Audio News for December 16th to December 22nd, 2007
Welcome to the Audio News from Archaeologica! I'm Laura Kelley and these are the headlines in archaeological and historical news December 16th to December 22nd, 2007.
4000 Year Old Murder Discovered
Our first story is from Australia where gas line construction has revealed a 4000 year old murder. The victim, a tall, sturdy man in his mid-30s, was killed by spear-wielding attackers, who then set his body on fire and left it unburied on the ridge of a sand dune.
According to Peter Veth, an archeologist with the National Centre of Indigenous Studies at the Australian National University in Canberra, this is the first example of death by spearing in Australia.
The skeleton was found by Energy Australia staff while installing gas mains in a beachside area. Working with Australian and US experts, archeologist and historical consultant Dr. Josephine McDonald found 17 stone artifacts, or microliths, around or embedded in the limbs and back of the skeleton. The presence of microliths and the evidence for trauma in the bones showed the victim had been killed with stone-tipped spears.
Professor Veth noted the association of the skeletal remains and the microliths confirmed ritual punishment was exacted long before the first Europeans documented the use of "death spears" for such acts. Discovering the remains and the microliths together solved the long-running question of how the points had been used. These tools are generally thought to date back to as early as 8000 years ago although their exact function has been very difficult to pin down until now.
The find is highly significant for Australian and global archeology, as it reflects on social practice and customary law.
Pre-Roman Fortune Uncovered in France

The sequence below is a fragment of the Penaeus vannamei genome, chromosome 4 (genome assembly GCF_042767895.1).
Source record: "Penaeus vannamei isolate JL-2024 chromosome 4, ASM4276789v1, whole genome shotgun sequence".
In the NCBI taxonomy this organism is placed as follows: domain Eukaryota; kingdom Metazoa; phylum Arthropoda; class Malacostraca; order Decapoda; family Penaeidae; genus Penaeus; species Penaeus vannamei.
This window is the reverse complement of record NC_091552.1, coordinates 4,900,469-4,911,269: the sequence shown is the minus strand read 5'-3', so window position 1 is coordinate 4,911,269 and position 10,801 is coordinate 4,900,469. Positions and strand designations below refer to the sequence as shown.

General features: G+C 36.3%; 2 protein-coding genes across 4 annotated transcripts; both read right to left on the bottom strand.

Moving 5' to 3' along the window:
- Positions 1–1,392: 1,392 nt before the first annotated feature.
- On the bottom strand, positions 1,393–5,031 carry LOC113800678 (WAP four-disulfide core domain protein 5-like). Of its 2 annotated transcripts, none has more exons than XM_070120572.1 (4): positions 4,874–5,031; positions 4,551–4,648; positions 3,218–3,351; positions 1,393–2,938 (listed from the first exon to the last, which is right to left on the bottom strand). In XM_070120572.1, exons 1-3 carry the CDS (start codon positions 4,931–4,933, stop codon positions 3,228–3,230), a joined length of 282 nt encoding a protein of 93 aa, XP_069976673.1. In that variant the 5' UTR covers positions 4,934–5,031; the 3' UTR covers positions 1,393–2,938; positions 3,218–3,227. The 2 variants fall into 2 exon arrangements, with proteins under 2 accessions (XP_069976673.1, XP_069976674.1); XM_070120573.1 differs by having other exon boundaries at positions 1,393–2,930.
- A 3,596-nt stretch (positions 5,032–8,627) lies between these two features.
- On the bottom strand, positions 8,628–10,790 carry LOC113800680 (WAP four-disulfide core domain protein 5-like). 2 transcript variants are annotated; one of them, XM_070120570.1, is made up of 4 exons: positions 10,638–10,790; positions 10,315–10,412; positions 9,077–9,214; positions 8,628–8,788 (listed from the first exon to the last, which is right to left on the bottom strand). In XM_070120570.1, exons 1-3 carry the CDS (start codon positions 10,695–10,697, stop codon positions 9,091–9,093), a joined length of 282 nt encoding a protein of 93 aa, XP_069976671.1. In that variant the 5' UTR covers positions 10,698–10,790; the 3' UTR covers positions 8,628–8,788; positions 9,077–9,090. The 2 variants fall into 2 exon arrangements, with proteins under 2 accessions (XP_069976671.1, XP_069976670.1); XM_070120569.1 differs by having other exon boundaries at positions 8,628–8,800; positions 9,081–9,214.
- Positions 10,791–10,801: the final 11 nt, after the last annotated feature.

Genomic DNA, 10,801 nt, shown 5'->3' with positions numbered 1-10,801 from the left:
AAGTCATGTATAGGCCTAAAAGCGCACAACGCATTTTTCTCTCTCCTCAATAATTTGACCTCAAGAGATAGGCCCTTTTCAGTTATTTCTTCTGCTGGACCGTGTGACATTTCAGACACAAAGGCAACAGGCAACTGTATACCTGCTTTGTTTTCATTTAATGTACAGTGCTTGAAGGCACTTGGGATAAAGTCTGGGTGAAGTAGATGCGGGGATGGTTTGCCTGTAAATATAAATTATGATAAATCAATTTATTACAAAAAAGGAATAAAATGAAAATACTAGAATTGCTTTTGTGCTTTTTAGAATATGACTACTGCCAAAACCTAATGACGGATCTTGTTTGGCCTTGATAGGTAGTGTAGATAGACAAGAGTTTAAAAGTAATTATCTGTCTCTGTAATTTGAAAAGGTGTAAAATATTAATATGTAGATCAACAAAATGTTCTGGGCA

Our next story is from France, where the largest collection of pre-Roman, Gaulish money ever to be found has been discovered in central Brittany. The 545 coins are each worth thousands to collectors but are priceless to historians and archaeologists. Their discovery could overturn current knowledge of the complexity, and wealth, of pre-Roman Celtic society in France.
Like all Gaulish coins, the 58 "stateres" and 487 quarter "stateres" are copies of early Greek money. Gauls served as mercenaries in the armies of Alexander the Great. The money that they brought home served as the model for home-minted coins. Some of the new-found pieces have the familiar Celtic monetary pattern of a horse on one side and a man's head on the reverse. Other coins have previously unknown designs, such as horses with human heads. Also found are images of riders and wild boars.
Smaller stashes of Gaulish coins have turned up in the past, but rarely of such quality and never in such numbers, since most transactions for goods in Gaulish times were conducted through barter. According to Yves Menez, an archaeologist specializing in Iron Age Brittany, money on this scale would only have been used for transactions between aristocratic families. Coins were for the super-rich and this find represents a colossal fortune for the period.
The coins are believed to have been minted between 75 and 5 BC. They probably were buried just before, or during, the first Roman invasions of what is now northern and western France. The dig also unearthed the remains of a large manor house or farm, which is thought to have belonged to the "Osisme" people – a Celtic tribe living in the far west of the Breton peninsula. The coins were probably buried in the farm's boundary embankment, possibly to hide the wealth from the Romans. The farm was occupied for several centuries after the cache was buried but the coins were never recovered.